The current Nova Scotia Human Rights Commission complaint process that allows settlements to kept confidential and not subject to public scrutiny without any acknowledgement of wrongdoing by the perpetrator of the discrimination is deeply flawed and in need of immediate change. The provincial legislation needs to be amended and the NSHRC overhauled . At present, the NSHRC (and by proxy the Nova Scotia provincial government) is complicit in allowing racial discrimination to continue flourish in Nova Scotia.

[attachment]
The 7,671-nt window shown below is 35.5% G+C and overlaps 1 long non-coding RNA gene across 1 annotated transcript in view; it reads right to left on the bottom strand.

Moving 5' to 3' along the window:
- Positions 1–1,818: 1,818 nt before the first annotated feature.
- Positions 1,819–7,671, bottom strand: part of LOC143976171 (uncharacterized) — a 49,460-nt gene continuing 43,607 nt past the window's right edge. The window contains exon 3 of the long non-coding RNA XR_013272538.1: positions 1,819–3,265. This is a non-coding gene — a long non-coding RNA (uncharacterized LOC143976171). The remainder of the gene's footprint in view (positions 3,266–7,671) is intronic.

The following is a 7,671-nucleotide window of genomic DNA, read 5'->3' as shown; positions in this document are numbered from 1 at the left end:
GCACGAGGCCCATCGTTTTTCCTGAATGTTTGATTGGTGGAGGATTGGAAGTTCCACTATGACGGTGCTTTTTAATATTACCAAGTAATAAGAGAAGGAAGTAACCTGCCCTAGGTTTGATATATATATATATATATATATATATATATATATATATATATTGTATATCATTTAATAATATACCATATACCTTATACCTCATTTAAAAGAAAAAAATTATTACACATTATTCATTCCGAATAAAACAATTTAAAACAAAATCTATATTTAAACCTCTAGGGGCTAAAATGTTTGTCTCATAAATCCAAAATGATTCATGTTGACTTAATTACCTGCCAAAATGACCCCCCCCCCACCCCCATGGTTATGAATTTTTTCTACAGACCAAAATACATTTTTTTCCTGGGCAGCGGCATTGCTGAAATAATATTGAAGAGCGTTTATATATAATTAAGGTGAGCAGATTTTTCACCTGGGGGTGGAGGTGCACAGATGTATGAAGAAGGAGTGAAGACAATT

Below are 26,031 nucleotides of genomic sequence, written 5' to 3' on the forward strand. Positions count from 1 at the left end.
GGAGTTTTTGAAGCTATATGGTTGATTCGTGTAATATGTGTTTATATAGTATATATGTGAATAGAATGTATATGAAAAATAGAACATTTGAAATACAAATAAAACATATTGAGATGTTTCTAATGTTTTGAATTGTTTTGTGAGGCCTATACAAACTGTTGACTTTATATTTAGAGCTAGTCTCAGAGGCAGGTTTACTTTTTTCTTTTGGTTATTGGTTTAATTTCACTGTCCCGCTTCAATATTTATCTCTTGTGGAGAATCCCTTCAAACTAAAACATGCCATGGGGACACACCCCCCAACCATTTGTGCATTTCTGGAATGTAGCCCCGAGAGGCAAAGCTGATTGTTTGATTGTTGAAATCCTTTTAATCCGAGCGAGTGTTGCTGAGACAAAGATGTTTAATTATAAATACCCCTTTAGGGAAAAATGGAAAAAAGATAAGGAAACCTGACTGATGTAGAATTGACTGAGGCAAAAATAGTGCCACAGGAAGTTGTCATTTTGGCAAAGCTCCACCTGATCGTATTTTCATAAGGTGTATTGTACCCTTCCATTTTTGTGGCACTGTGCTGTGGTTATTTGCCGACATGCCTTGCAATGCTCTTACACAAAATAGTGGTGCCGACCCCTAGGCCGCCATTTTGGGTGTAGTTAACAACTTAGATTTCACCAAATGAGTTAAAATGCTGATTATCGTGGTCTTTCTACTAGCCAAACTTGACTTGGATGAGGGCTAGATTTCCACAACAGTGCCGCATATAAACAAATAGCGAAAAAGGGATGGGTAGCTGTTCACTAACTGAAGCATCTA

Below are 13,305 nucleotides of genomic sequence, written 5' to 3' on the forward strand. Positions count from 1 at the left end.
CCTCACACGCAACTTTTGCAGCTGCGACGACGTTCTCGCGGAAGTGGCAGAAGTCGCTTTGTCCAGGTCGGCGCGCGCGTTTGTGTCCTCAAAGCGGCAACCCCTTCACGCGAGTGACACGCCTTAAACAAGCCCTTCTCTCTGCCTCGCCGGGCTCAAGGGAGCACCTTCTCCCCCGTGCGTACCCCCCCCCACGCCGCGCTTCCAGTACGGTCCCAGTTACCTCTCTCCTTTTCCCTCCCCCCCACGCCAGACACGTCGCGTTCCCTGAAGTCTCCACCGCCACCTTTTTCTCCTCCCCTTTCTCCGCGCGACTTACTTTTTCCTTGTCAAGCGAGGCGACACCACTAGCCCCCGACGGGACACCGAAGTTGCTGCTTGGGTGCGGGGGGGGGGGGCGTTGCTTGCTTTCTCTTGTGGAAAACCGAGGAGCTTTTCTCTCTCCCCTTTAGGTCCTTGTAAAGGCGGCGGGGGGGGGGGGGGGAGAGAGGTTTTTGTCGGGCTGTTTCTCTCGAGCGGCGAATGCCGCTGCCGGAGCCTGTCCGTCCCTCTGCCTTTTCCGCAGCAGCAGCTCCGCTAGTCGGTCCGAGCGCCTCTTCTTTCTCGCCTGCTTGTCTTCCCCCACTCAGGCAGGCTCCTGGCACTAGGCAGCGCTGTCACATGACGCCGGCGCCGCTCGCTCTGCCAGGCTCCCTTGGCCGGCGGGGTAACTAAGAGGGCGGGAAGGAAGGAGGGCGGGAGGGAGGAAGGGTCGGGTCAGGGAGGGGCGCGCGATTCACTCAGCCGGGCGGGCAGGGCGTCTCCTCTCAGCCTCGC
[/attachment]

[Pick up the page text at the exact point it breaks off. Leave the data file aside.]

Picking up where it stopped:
Ah, but was it a settlement? Apparently, it’s leaked out that they are paying the money to Ms. David, but not giving an apology and not retraining their workers. I forget where I heard this, wait a minute was it in the news?! Anyway, that’s not being kept confidential, and the Churches seem to still be supporting the boycott. No one is preventing the public from choosing to buy elsewhere if they are dissatisfied with Sobey’s standards of racism. No one is preventing the public from passing out pamphlets, or talking with their neighbours. Lets find ways of making Sobey’s more responsive to public pressure promoting equality and community values until they demonstrate that they understand; untikl they demonstrate that they care about Black people as much as they care about the rest of us.